Hopefully, the Chancellor will heed the requests made by many over the last few months that a soft (petering out) landing, rather than a cliff edge landing, would be a more desirable and practical. Extension or no extension.

    “The BSA believes that a tapered end would allow any house purchase where the mortgage approval has been granted by the end of March, an additional three months to complete while still benefiting from the rate reduction.”

    The position of cash buyers would also need to be built into the above suggested solution.


    I seriously hope this is not just a 3 month extension. If it is then it is a very short sighted move and will mean the last few months of stress pushing completions through to beat the deadline will have been for nothing only for anther one in 3 months. I am hoping a sensible approach will be taken with some kind of tapered approach or perhaps only extending to transactions which are substantially progressed otherwise it will encourage a whole new set of buyers and a new cliff edge. Good for the economy but bad for conveyancing!

  • Murray Lee

    There is a simple solution
    Just allow buyers who have agreed a sale BEFORE 31/3 to continue to take the advantage of the "holiday"
    We set up a mechanism whereby our sales memo along with confirmation of instructions by the vendors lawyers is taken as "proof" of agreement of sale

    Iy can be backed up with a contract being issued if possible and/or connection between the lawyers to "set the date"

    Anything agreed after 31/3 would not qualify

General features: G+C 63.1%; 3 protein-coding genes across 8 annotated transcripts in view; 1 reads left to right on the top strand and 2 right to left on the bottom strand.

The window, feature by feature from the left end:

I have heard people suggest this cannot be policed and open to abuse
    I cantt see why anyone would try and abuse it. You are hardly going to pretend you are buying house to get the holiday .... are you?

  • Daniel Hamilton-Charlton

    Now is the time for agents to look at their processes to avoid just another glut of transactions being disgruntled. There is so much more that can be done to speed up transactions. When a client takes the phrase Get Legally Prepared seriously and their agent understands what it means, the transaction is set up to exchange far quicker.

    If the industry does not change, nothing will improve.

  • Algarve  Investor

    There has to be a tapering. I think it's absolutely right that there is an extension to avoid a cliff-edge, but as others have said you risk simply creating a new one.

    Would seem more sensible to say anyone already involved in a transaction by the time Sunak announces the measure next week can use the stamp duty holiday whenever they complete, but anyone who starts their transaction after March 3 can't. Or something along those lines.

  • Lenny White

    Why 3 months? This just shifts the pressure on another 3 months with all the January and February buyers suddenly realising hope of saving £££s which they knew they wouldn't have been when offering. Surely a 4-6 week extension is all that's required as this would dilute the pressure of the legals and the logistics of the removal companies. Can we get some common sense at the top please?